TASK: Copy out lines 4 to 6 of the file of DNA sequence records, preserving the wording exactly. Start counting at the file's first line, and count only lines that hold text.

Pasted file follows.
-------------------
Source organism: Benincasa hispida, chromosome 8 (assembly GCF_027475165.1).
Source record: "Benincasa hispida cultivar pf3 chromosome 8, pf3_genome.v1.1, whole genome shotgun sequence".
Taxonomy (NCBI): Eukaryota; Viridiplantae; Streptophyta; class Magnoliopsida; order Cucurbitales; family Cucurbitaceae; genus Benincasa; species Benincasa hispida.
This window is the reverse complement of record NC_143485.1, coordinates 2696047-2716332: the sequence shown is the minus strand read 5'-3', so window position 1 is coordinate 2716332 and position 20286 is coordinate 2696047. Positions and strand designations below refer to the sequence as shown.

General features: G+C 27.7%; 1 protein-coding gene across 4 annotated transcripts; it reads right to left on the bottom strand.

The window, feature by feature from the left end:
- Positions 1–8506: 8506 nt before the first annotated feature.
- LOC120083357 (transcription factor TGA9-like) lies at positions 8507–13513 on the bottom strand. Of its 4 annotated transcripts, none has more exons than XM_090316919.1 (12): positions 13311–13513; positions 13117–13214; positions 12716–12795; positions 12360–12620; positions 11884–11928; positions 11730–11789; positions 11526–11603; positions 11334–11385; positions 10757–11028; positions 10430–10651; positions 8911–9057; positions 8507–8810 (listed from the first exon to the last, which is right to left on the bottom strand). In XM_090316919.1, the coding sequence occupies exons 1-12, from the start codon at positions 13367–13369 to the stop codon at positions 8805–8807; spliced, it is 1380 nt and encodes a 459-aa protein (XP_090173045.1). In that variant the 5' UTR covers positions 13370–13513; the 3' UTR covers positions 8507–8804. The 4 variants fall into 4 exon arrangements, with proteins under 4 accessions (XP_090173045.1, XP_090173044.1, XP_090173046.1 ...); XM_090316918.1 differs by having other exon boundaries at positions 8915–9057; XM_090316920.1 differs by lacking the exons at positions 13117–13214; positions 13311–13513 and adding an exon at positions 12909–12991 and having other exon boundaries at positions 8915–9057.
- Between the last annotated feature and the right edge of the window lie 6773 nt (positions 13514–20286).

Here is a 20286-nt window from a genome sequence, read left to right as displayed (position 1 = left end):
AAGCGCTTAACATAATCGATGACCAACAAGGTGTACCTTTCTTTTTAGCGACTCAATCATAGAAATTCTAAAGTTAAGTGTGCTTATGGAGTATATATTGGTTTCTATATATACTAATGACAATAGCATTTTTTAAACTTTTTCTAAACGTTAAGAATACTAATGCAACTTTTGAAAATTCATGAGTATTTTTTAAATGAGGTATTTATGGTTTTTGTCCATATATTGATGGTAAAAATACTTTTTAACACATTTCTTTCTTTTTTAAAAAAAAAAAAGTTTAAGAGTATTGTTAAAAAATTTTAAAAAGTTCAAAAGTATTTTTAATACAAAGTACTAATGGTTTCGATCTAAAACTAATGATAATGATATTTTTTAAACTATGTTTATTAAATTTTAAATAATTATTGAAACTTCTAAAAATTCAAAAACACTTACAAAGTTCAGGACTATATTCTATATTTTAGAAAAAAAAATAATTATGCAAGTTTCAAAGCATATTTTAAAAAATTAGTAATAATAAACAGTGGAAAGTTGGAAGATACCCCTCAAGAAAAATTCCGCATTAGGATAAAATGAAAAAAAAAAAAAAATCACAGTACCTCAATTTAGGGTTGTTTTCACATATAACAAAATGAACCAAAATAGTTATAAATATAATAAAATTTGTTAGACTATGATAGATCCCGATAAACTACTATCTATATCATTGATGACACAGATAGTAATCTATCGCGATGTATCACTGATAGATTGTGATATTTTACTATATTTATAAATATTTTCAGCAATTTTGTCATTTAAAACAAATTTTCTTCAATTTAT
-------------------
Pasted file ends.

This window is the reverse complement of record NC_143485.1, coordinates 2696047-2716332: the sequence shown is the minus strand read 5'-3', so window position 1 is coordinate 2716332 and position 20286 is coordinate 2696047. Positions and strand designations below refer to the sequence as shown.

General features: G+C 27.7%; 1 protein-coding gene across 4 annotated transcripts; it reads right to left on the bottom strand.

The window, feature by feature from the left end: